That is the question the quote asks. Can you behave in moderation? If you cannot, can you keep completely away from temptation?

The implied question is even more interesting. What happens if your attempt at abstinence fails? Can you keep it together?

Why is knowing yourself important? Continue reading

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It is always helpful to remain honest and truthful in the face of difficulty.

It is always helpful to remain honest and truthful in the face of difficulty. Dalai Lama

UhOh. Did you drop the plate, or did an evil spirit push it off the counter?

UhOh. Did you drop the plate, or did an evil spirit push it off the counter? Truth or lies?

What does that mean?
To me, this quote speaks of the challenge we face when the going gets tough. What will we do, and what should we do?

That is even more important to answer when the answers are not the same. It can be tempting to blame others when things go wrong. But falsehoods do not result in the best long-term answers.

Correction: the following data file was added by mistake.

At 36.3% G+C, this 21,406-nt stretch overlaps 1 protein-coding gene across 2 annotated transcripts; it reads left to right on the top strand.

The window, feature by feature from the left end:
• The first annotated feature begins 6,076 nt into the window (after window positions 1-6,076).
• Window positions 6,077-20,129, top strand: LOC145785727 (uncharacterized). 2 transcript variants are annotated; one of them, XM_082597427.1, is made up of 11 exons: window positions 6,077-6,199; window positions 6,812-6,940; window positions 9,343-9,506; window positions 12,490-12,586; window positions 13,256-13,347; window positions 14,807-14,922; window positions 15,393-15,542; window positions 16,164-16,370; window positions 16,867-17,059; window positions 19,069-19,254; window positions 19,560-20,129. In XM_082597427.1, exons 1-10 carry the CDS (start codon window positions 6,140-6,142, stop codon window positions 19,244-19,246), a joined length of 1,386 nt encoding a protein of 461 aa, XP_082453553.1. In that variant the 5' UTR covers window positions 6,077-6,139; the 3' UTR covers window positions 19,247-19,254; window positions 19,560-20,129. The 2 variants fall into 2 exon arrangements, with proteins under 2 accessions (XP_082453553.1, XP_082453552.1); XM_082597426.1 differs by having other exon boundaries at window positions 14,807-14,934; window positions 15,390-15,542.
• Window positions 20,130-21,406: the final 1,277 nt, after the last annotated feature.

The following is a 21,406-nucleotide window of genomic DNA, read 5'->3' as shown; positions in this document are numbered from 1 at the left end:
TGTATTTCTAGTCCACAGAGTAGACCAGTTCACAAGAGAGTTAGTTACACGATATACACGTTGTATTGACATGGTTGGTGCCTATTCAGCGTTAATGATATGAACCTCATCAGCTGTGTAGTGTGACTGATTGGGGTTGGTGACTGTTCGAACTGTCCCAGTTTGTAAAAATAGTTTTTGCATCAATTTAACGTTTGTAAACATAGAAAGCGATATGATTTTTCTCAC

While not always the best for us in the short term, being honest and truthful not only shows us to be role models for behavior under stress, but help clarify what went wrong.

It is difficult to learn a lesson when the facts have been obscured by lies and deceit.

Why is honesty important? Continue reading

Posted in confidence, discipline, help, honest, setting an example, truth | Tagged , , , , | 1 Comment

Grrr! No post, sorry.

I tend to have technical difficulties when I’m on vacation. I’ll have to figure out what is messed up when I get back. I hope to be back in the swing of things come Monday. See you then.

In the mean time, here’s some vintage Seneca to view… Scroll down until you find one you haven’t seen ┬ábefore. There are over 100 to choose from, so get busy!